An Etymological Dictionary of Astronomy and Astrophysics

فرهنگ ریشه شناختی اخترشناسی-اخترفیزیک

M. Heydari-Malayeri    -    Paris Observatory



<< < -ab aba abs abs abs acc acc act act ada adi adv afo agi Ale alg Alk Aln alr alt amb ana And ang ani ano ant ant ape apo app aps arc arg Aro asc ass ast ast asy atm att aur ave axi > >>

Number of Results: 888

Fr.: apogalacticon   

The point at which a celestial body is farthest from the center of a galaxy; opposite of → perigalacticon.

From → apo- "away from, off" + galacticon, → galaxy.

From apâ, → apo-, + kahkašân, → galaxy.


Fr.: apogée   

The point in the orbit of the moon or an artificial satellite that is farthest from the terrestrial center and at which the body's velocity is at a minimum.

From Fr. apogée, from L. apogæum, from Gk. apogaion "away from the earth," from → apo- "off, away" + gaia/ge "earth." According to Dehxodâ, the term owj used in Persian is neither Ar. nor Skt. (contrary to the opinions of Khwarazi and Biruni respectively), but the corrupt form of the above Gk. term.

Apâzam, from apâ-, → apo-, + Av. zam- "the earth," Mid.Pers. zamig, Mod.Pers. zami, zamin "the earth;" cf. Skt. ksam, Gk. khthôn, khamai "on the ground," L. homo "earthly being" and humus "the earth" (as in homo sapiens or homicide, humble, humus, exhume); PIE root *dh(e)ghom "earth".

apogee eclipse
  گرفت ِ اپازمی   
gereft-e apâzami

Fr.: éclipse apogée   

An eclipse (of the Sun or Moon) which takes place when the Moon is at the → apogee of its orbit. The solar apogee eclipses, when they are not partial, are always → annular. The maximum duration of an apogee solar eclipse is 6h 15m (between the → first contact and the → fourth contact). The maximum duration of a lunar apogee eclipse, between the two exterior contacts of the Moon with the → penumbra, is 6h 18m (the maximum totality being 1h 44m) (M.S.: SDE).

apogee; → eclipse.

apogee full Moon
  پرمانگ ِ اپازم، پرماه ِ ~   
pormâng-e apâzam, pormâh-e ~

Fr.: pleine lune d'apogée   

The → full Moon when our natural satellite is at its farthest position from the Earth. The difference in apparent size with respect to the → perigee full Moon represents a difference in distance of just under 50,000 km between → apogee and → perigee, given the Moon's average distance of about 385,000 km. Also called → full micro Moon.

apogee; → full; → moon.


Fr.: apojove   

The → point in the → orbit of a → satellite of → Jupiter that is farthest from Jupiter's center.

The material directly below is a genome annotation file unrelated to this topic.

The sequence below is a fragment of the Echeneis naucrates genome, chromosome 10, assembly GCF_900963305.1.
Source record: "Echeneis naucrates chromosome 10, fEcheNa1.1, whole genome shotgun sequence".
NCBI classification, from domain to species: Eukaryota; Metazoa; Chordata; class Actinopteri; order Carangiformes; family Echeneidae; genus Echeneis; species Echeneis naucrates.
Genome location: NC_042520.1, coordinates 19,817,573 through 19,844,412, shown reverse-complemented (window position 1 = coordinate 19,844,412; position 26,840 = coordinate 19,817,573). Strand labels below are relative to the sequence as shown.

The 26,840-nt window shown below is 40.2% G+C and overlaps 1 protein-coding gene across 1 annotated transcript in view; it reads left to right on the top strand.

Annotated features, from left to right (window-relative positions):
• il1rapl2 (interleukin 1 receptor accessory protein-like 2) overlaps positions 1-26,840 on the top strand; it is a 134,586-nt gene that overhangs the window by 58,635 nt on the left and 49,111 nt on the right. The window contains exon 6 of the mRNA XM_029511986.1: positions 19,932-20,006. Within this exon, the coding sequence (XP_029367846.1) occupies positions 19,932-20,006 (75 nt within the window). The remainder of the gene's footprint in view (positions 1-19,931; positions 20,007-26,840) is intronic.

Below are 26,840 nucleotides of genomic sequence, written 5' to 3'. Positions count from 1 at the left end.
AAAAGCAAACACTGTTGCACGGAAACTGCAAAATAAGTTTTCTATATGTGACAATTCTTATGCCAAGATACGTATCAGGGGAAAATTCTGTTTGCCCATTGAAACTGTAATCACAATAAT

apo- + jove, from L. Jovius "Jupiter," → Jovian.

Apollo asteroid
  سیارک ِ آپولون   
sayyârak-e Apollon

Fr.: astéroïde Apollon   

A member of a class of → near-Earth asteroids (NEAs) that have orbital → semi-major axes greater than that of the Earth (> 1 → astronomical unit) but → perihelion distances less than the Earth's → aphelion distance (less than 1.017 AU); thus, they cross the Earth's orbit when near the perihelia of their orbits. They are named for the prototype Apollo.

Apollo; → asteroid.

  اپامه، اپاماه   
apâmah, apâmâh

Fr.: apolune   

The point in a lunar orbit that is farthest from the center of the Lune. Also → apocynthion.

From → apo- "away from, off" + lune "moon," from L. luna; PIE *louksnâ- "moon," literally "luminous, bright;" compare with O.Pers. raucah-, Av. raocah- "light, luminous; daylight," Skt. roka "brightness, light," cognate with Gk. leukos "white, clear," L. lux "light" (also lumen, luna), PIE *leuk- "light, brightness". The Mod.Pers. words rowšan, raxšân "bright, clear," ruz "day," foruq "light," and afruxtan "to light, kindle" also belong to this family, as well as the E. light, Ger. Licht, and Fr. lumière.

Apâmah, apâmâh, → apocynthion.

dastgâh (#)

Fr.: appareil, dispositif   

An appliance or device for a particular purpose: an X-ray apparatus. An integrated group of materials or devices used for a particular purpose.

From L. apparatus "equipment, preparation," from p.p. of apparare "to prepare," from ad- "to" + parare "make ready".

Dastgâh "any manufacturing instrument, a loom; ustensils".

padidâr (#)

Fr.: apparent